I do agree with the statement that gamers might feel more attached to a game when they participated in ‘shaping’ the game content. This indeed will result in more loyalty and a greater player base. I am not particularly fond of the idea of using alpha funding for MMORPGs though. For MMORPGs, the alpha stages tend to be used by the programmers to create new content and add the so called ‘game balance changes’ (basically to program it the way it should be in their eyes). The newly proposed ideas can then be tested in the beta phase of the game. This is the part where I would look for input of your players. If you open an MMORPG in the alpha stages, many people will be annoyed and feel let down, as everyone will want something different out of the game.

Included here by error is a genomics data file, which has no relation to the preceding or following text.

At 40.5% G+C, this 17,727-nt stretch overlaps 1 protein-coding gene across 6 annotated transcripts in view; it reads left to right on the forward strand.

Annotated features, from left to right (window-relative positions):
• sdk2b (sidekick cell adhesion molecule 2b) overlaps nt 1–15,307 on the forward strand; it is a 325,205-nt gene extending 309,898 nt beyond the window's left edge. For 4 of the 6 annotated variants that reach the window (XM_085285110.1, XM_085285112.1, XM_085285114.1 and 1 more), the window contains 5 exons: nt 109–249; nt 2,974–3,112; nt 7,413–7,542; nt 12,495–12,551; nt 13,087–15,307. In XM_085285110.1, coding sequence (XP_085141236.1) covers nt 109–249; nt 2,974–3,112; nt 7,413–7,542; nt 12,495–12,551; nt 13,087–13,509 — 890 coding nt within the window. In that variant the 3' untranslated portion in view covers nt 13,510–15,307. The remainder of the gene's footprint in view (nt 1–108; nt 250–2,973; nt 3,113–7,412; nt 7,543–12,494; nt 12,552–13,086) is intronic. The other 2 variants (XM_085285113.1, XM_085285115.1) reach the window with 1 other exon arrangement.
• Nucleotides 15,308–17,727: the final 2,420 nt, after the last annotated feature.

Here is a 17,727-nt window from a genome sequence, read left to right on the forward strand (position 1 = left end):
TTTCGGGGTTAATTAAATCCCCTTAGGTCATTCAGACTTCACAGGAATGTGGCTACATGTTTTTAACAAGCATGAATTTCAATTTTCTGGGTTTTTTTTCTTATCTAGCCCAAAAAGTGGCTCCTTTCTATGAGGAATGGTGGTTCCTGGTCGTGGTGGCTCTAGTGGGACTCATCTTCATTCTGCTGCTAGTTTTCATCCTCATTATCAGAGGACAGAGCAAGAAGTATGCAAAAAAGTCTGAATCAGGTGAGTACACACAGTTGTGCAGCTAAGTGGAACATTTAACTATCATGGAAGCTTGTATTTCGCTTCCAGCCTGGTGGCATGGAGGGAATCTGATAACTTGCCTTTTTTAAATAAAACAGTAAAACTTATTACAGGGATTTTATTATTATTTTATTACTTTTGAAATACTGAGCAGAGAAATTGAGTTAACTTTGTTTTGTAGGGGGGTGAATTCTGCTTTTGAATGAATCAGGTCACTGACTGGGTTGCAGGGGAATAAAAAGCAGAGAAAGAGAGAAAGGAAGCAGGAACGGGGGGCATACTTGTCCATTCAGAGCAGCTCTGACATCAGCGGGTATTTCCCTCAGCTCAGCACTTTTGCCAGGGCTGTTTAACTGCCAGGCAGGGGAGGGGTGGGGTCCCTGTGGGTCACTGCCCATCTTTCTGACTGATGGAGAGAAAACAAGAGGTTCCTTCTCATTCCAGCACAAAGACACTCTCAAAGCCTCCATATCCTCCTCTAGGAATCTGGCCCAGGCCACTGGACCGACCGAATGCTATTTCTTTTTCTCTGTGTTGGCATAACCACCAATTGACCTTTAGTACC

I do agree that alpha funding is an interesting twist to the gaming industry. I myself tried out games in the alpha phase and I did enjoy having that first look at a game. I highly doubt this would become the dominant modus operandi though, as most ‘big’ gaming companies like to offer their players a fully operational game.